Surreal of shirt and surreal of song, Robyn Hitchcock returned to Liverpool and Getintothis’ Jamie Bowman was there to listen to a master of British psychedelia.
Arriving at the sweaty confines of the Liverpool Philharmonic Hall’s Music Room after a blisteringly hot day, it’s something of a shock to be met with icy psych-folk of The Left Outsides.
London-based husband and wife Alison Cotton and Mark Nicholas are an arresting sight on stage with Cotton’s long red dress and severe fringe hinting at the Gothic atmosphere which underpins their eerie weaving of strings, garage guitar and droning harmonium.
Think Nico if she had fronted Steeleye Span rather than the Velvet Underground and you’re somewhere close to approximating their bewitching sound which seems to entrance the early evening audience.
Since founding the art-rock band The Soft Boys in 1976, Robyn Hitchcock has recorded more than 20 solo albums which have crystallised his reputation as a delightfully English eccentric in hock to Bob Dylan but unable to shrug off the psychedelic surrealism of Syd Barrett or Kevin Ayres.
To those devotees here tonight, Hitchcock’s between song banter is as essential to the man’s appeal as his gem-filled back catalogue and armed only with an acoustic guitar he doesn’t disappoint with frequent spoken diversions on such typically Hitchcockian topics as cheese, fish and insects.
Sometimes it’s hard to work out where the mind wanderings stop and the songs begin with Trilobite’s tale of prehistoric etymology (“Built for a world where nothing needs shaving / Look at them stone antennae a-waving“) typical of his subject matter.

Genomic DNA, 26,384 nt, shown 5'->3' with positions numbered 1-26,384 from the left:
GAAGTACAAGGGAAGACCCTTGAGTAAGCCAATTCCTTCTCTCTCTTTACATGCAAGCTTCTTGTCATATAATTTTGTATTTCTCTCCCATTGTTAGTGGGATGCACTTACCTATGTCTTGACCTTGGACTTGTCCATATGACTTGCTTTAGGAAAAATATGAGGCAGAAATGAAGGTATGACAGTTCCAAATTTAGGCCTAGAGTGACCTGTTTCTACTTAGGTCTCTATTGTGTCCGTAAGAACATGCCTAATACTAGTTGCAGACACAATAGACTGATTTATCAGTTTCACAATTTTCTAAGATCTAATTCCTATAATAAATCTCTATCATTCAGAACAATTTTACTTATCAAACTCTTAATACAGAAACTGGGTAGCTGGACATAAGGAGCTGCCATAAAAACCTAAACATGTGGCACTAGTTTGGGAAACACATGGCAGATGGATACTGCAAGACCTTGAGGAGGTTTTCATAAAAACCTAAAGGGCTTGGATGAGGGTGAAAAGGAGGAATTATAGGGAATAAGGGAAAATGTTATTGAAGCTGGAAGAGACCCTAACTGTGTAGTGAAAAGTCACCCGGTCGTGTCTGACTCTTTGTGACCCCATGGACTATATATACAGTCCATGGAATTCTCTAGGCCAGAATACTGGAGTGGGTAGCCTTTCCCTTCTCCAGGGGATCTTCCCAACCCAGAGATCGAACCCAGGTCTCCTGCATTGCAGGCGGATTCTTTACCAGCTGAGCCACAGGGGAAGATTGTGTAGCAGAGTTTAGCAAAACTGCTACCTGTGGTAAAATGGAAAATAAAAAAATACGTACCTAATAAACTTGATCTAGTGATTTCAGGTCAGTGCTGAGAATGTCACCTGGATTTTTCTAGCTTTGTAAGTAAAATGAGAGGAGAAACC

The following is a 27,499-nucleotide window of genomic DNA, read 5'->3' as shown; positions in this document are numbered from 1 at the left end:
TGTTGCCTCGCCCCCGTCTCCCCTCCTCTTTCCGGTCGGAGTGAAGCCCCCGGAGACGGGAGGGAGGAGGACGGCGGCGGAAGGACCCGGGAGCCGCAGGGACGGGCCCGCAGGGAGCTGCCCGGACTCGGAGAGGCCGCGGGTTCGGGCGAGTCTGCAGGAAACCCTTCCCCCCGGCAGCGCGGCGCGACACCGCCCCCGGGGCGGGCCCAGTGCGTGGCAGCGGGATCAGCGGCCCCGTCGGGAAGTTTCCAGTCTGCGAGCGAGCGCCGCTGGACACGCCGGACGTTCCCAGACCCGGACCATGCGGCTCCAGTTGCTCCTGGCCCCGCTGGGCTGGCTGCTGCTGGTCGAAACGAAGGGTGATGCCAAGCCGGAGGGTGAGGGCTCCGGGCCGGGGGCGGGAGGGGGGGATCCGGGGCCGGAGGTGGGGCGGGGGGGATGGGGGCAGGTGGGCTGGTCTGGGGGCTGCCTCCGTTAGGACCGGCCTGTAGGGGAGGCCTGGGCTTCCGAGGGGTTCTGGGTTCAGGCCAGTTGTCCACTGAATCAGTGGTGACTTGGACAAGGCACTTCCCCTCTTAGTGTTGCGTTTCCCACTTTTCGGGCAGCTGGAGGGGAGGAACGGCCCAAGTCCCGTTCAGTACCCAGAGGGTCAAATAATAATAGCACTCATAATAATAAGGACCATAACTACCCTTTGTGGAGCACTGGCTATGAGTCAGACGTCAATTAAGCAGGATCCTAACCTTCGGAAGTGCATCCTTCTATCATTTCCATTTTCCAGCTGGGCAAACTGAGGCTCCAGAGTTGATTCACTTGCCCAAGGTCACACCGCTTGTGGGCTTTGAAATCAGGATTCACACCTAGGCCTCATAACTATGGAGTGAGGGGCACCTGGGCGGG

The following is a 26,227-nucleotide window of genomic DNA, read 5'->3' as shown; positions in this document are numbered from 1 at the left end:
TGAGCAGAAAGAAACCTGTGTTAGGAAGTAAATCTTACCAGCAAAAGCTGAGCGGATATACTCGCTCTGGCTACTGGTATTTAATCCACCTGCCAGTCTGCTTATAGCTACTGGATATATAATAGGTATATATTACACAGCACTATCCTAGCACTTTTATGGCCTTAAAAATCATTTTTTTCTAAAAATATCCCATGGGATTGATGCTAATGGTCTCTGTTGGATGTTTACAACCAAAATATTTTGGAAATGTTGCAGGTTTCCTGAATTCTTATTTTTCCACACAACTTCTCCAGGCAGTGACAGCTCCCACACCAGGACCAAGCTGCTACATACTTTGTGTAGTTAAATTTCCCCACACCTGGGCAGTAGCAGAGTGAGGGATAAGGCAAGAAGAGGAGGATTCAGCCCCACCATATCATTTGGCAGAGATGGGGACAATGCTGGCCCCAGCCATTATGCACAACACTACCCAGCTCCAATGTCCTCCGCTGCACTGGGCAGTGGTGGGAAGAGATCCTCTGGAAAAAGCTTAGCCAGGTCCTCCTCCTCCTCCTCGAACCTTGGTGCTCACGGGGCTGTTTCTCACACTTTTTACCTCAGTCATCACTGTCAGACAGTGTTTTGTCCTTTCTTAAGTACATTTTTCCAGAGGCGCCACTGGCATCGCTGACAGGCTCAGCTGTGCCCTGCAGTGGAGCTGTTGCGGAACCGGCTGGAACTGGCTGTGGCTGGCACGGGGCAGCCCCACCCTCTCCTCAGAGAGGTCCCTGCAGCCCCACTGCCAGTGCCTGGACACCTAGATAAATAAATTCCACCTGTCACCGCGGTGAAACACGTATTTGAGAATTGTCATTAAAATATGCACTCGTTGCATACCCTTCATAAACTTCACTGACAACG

In a similar vein, frequent requests to the long suffering soundman become a running joke throughout the show: “make my voice sound like I don’t have a cold” he asks at one point before late requesting “a snappy bunch of session men” to back him.
Of course all this would become rather tiresome if it wasn’t for the captivating brilliance of so many of Hitchcock’s tunes. De Chirico Street from 1996’s Mossy Liquor is a rollicking treat while Television pulls off that neat trick of being both funny and more than a little disturbing (“I’m so small in your dimension / My kid will look like you, I swear“).
These delightful jaunts through his past feel special like sharing an anecdote with old school pal and no more so on the spiralling power pop of The Soft Boys‘ Queen of Eyes or the stunning finger-picking frenzy of 1988’s I’m Only You (“I’m a policeman working in an empty house / I’m a distant steeple on a long-deserted plain“). Only My Wife and My Dead Wife was missed by its absence.
Cover versions have long been part of the Hitchcock tradition and he doesn’t disappoint with an encore dedicated to Dylan’s 1966 tour of the UK. Faithfully fantastic versions of 4th Time Around, Gates of Eden and Visions of Johanna follow and perhaps it’s credit to the 62-year-old Hitchcock that the source material never casts a shadow over the replicas.
“I’ll be back in two years if we are all still here,” he says as he departs the stage. 40 years on Hitchcock remains our most cultish of songwriters but that should not obscure the undeniable brilliance of an artist in a world of his own.
Images by Getintothis’ Paul Wills